- mprotect(2) got restrictions to enforce W^X policies, from PaX. See options(4), sysctl(3), and paxctl(8).
- GCC 4's support for stack smashing protection (SSP) was enabled by adding libssp, see security(8).
The kernel authorization framework kauth(9) was added, replacing the traditional BSD credential management and privileged operation access control with an abstract layer, allowing the implementation of various security models either as part of the NetBSD distribution or as third-party LKMs.
NetBSD's kernel authorization is a hybrid clean-room implementation of a similar interface developed by Apple, extending its capabilities and combining concepts of credential inheritance control.
3rd party software updates:
- BIND 9.4.1-P1
- OpenSSL 0.9.8e
- CVS 1.11.22
- OpenSSH 4.4
- gettext 0.14.4
- PF from OpenBSD 3.7
- (n)awk 20050424
- Postfix 2.4.5
- am-utils 6.1.3
- file 4.21
- zlib 1.2.3
- GNU binutils 2.16.1
- GNU groff 1.19.2
- IPFilter 4.1.23
- GNU gcc 4.1.2 prerelease
- GNU gdb 6.5 (some architectures)
- NTP 4.2.4p2
- pppd 2.4.4
- cdplay(1): added digital transfer mode support.
- cksum(1) can now verify checksums.
- csplit(1): new utility that splits a file into pieces. From FreeBSD/OpenBSD.
- identd(1): added support for forwarding ident queries and receiving of proxied ident queries.
- getent(1): added support for the ethers database.
- gkermit(1): new program for transferring files using the Kermit protocol.
- mail(1): added support for Mime and multi-character set handling, command line editing and completion.
- utoppya(1): new utility to interface to the utoppy(4) driver.
- init(8): added support for running multi-user in a chroot() environment. Allows / file system on e.g., cgd(4), vnd(4) or ccd(4) volumes.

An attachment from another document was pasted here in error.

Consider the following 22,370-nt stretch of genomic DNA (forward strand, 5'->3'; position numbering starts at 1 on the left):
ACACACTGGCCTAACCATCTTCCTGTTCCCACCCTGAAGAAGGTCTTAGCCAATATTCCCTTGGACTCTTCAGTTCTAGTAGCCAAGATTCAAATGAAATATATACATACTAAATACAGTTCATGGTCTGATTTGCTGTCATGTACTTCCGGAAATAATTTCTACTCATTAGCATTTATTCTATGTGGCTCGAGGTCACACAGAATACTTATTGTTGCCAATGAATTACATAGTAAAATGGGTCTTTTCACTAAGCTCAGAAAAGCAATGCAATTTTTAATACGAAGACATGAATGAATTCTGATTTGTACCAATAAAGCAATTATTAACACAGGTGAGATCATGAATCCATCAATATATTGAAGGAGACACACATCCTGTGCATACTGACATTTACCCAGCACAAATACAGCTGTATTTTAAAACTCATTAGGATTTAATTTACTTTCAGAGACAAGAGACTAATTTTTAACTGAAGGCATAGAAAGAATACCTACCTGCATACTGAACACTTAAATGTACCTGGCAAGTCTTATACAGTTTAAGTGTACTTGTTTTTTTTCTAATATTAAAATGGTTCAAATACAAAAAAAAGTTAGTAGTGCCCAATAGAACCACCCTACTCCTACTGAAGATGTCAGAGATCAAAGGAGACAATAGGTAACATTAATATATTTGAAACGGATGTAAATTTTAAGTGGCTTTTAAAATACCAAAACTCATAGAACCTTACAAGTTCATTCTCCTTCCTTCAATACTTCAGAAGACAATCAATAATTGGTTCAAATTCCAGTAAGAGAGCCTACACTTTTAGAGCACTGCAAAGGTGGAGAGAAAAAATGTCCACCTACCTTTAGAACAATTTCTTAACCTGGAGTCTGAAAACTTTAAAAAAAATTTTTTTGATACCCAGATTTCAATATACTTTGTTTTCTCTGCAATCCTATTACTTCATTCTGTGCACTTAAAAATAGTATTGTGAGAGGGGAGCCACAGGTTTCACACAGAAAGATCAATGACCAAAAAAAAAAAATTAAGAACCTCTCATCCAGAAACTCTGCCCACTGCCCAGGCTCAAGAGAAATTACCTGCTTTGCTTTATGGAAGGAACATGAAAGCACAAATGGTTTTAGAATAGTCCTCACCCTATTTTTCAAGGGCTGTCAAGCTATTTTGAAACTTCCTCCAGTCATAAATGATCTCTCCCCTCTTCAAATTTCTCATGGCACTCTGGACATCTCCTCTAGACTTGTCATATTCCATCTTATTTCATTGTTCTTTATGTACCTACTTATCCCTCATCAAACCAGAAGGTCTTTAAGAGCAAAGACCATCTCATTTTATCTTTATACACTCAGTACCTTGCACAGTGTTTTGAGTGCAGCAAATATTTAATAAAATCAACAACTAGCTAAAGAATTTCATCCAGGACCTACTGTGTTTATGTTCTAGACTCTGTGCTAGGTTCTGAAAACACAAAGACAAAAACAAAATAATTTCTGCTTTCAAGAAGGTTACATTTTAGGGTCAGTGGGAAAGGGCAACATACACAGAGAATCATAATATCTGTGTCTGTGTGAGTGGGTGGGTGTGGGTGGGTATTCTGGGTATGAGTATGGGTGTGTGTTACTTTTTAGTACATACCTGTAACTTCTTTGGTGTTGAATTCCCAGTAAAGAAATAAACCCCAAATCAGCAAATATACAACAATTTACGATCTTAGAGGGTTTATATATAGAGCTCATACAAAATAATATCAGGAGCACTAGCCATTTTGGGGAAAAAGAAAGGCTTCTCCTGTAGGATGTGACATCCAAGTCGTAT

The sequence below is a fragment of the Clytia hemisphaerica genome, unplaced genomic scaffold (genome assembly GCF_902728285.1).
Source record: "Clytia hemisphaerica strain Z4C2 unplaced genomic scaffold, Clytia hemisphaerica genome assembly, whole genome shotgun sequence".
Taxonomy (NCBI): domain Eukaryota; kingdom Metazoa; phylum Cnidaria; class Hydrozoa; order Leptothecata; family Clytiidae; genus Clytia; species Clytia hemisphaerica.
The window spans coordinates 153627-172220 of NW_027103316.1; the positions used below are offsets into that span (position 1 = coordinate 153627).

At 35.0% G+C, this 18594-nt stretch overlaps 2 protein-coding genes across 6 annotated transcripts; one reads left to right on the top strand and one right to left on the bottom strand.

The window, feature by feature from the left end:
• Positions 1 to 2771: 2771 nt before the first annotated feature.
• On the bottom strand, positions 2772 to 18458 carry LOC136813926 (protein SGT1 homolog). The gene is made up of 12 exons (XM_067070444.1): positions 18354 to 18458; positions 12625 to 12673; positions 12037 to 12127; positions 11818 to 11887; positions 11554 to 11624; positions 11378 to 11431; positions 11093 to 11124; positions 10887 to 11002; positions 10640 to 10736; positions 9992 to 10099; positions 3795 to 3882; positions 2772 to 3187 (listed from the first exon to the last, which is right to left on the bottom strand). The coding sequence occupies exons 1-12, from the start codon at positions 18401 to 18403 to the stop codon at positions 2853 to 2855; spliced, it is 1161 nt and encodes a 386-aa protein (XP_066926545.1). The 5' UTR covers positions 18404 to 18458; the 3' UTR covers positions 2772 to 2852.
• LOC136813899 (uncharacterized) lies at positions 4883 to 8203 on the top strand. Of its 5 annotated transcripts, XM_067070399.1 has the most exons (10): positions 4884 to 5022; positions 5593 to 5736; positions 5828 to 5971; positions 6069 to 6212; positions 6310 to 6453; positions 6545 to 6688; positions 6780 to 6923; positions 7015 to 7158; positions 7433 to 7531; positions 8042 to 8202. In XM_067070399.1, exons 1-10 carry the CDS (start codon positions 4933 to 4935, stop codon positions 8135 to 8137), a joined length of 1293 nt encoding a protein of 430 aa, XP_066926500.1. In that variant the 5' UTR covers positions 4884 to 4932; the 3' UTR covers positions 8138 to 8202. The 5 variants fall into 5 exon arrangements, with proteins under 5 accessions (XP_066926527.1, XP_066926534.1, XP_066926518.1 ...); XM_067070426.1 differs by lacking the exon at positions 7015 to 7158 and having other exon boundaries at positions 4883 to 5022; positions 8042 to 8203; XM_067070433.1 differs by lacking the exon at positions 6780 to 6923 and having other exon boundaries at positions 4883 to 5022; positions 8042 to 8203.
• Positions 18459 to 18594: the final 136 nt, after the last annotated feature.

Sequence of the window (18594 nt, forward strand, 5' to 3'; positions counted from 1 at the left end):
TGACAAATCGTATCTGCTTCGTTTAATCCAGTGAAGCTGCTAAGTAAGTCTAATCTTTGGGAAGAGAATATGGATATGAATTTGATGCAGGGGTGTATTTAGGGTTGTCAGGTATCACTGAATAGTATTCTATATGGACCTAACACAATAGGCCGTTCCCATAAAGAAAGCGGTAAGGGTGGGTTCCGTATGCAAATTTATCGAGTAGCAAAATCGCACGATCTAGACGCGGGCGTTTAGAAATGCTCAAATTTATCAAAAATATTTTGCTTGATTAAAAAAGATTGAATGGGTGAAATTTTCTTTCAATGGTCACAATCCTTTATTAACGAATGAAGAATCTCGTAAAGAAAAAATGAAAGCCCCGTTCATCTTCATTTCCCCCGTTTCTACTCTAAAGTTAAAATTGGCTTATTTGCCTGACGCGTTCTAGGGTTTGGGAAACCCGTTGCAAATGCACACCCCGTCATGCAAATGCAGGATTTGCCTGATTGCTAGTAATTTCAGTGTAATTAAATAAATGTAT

- gpt(8): new GUID partition table maintenance utility, from FreeBSD.
- iSCSI target (server) code added, see iscsi-target(8); Initiator (client) code is underway.
- lockstat(8): new command to display a summary of kernel locking events recorded over the lifetime of a called program.
- ofctl(8): new command to display the OpenPROM or OpenFirmware device tree for the macppc, shark and sparc64.
Various utilities to support Bluetooth were added:
- btconfig(8) for controller configuration.
- btdevctl(8) to manage pseudo devices relating to remote services.
- bthcid(8) and btpin(1) for authenticating radio connections.
- sdpd(8) for providing service discovery to remote devices.
- sdpquery(1) for querying services on remote devices.
- rfcomm_sppd(1) to access remote services over RFCOMM via stdio or pty.
- bthset(1) for making connections to Bluetooth headsets.
Besides this list, there have also been innumerable bug fixes and other miscellaneous enhancements of course.
In this release of NetBSD, some software components known from previous releases were removed from the system. In some cases those were components that are not useful anymore or their utility does not justify maintenance overhead. Other components were not working properly and there was lack of interest in fixing them.
- Sushi was removed from the base system due to lack of interest and maintenance. If you really want it, it is available in the CVS repository at othersrc/usr.sbin/sushi. However, be warned that it is unmaintained and is most likely out of date.